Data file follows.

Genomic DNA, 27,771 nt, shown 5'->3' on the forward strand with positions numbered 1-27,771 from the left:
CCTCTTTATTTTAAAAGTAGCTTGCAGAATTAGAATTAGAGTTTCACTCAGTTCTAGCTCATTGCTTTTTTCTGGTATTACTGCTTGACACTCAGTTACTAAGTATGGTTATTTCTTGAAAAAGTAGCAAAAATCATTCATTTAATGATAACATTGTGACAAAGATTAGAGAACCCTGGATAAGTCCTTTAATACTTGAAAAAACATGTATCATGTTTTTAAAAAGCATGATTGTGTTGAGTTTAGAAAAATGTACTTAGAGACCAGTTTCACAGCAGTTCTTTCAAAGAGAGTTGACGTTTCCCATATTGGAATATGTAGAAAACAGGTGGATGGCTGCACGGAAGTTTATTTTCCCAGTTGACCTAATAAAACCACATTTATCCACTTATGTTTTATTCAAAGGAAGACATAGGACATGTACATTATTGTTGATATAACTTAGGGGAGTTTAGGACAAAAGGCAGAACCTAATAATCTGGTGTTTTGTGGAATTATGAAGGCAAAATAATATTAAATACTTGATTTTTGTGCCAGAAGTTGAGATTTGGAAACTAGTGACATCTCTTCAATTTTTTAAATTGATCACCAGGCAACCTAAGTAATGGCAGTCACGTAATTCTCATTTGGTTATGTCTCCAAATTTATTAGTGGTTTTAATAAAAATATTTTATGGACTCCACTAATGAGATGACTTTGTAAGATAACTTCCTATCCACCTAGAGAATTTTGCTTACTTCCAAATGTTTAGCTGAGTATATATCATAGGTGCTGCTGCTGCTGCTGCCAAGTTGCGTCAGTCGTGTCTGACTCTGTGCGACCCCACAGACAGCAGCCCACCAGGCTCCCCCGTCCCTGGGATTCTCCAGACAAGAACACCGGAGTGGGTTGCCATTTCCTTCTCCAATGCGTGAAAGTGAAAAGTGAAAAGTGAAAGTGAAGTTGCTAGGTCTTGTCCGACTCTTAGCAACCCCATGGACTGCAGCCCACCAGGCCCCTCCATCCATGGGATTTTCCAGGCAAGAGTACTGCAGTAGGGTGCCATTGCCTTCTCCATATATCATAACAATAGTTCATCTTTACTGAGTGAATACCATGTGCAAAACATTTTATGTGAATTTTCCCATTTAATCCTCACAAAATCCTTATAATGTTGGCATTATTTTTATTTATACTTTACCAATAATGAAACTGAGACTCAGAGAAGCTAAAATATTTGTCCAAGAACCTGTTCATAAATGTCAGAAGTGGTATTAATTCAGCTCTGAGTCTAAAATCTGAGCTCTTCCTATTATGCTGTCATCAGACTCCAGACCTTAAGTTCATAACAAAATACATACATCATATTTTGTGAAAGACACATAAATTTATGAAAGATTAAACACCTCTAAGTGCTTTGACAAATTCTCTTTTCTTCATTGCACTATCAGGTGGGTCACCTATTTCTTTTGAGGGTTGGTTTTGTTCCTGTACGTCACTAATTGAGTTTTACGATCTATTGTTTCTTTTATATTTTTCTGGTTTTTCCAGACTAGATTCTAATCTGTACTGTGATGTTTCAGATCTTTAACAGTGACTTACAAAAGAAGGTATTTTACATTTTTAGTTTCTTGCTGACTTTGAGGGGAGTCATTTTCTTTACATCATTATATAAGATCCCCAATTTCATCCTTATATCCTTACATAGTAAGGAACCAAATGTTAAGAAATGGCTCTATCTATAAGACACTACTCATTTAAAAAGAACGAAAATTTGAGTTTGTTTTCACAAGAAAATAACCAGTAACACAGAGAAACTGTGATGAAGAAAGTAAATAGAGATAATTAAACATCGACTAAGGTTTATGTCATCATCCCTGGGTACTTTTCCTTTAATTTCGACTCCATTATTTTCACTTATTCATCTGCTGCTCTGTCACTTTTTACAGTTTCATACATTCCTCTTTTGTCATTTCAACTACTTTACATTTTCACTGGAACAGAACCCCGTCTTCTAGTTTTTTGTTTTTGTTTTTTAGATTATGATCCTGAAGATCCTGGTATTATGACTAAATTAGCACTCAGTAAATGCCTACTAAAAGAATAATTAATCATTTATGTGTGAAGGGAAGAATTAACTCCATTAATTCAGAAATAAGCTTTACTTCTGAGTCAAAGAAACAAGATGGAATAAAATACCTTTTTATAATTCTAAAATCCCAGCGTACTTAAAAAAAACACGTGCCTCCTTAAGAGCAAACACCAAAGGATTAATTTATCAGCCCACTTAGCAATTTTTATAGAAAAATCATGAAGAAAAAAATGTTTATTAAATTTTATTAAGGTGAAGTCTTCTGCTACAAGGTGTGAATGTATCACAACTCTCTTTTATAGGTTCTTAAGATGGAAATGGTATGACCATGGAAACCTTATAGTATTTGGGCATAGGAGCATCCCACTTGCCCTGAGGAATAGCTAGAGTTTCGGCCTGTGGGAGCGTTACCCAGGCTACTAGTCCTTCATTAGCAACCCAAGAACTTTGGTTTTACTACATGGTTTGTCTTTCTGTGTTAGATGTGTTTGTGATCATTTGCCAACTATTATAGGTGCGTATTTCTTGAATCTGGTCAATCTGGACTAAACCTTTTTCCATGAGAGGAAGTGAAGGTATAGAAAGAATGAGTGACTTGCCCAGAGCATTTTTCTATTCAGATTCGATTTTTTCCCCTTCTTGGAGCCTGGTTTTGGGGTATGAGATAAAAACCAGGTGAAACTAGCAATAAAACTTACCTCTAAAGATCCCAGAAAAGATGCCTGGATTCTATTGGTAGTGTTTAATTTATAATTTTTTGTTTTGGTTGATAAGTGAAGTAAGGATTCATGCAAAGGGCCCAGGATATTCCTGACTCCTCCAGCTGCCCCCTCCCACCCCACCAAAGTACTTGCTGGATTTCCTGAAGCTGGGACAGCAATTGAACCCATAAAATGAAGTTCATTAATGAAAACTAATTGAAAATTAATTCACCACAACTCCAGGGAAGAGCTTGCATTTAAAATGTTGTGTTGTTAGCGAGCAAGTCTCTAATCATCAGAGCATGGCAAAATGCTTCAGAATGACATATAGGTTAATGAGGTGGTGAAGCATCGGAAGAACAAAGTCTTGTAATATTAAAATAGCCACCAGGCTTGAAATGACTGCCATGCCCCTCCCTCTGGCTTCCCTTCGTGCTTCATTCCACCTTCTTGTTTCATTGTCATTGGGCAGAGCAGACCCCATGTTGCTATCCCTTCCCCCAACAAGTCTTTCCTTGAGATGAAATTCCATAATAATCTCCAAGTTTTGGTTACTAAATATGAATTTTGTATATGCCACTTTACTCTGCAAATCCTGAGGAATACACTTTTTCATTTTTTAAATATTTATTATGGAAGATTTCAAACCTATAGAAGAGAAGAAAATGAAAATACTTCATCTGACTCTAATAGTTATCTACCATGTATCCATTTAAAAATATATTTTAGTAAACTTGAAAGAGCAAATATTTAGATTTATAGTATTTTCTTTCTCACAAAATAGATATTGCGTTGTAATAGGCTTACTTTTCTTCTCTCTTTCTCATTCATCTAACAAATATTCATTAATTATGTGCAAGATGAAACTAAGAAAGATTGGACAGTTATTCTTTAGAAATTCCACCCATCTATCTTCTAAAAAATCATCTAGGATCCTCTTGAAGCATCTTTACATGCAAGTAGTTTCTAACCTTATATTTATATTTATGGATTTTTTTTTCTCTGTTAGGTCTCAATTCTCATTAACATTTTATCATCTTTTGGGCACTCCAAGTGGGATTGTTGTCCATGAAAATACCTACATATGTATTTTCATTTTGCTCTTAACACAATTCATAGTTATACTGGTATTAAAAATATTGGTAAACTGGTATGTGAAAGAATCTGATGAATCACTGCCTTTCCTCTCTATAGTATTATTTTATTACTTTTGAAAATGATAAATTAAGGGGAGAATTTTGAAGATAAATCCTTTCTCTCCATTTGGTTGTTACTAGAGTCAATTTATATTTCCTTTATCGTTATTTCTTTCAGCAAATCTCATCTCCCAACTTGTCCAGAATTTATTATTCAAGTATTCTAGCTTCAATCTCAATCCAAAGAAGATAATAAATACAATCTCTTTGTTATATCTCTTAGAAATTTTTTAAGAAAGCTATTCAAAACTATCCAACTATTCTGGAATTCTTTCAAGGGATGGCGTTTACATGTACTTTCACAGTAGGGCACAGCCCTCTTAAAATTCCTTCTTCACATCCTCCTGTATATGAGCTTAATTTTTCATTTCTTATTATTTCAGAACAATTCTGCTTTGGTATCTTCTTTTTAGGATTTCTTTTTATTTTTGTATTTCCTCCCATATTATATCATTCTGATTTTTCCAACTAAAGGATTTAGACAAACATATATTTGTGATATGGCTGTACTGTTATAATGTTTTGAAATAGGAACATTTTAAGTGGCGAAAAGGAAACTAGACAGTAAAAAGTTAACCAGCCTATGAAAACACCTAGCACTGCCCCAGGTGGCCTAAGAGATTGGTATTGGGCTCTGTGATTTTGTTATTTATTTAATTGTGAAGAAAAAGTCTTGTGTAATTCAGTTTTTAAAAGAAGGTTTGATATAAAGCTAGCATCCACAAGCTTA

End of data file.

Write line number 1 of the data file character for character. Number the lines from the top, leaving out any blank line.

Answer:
Genomic DNA, 27,771 nt, shown 5'->3' on the forward strand with positions numbered 1-27,771 from the left: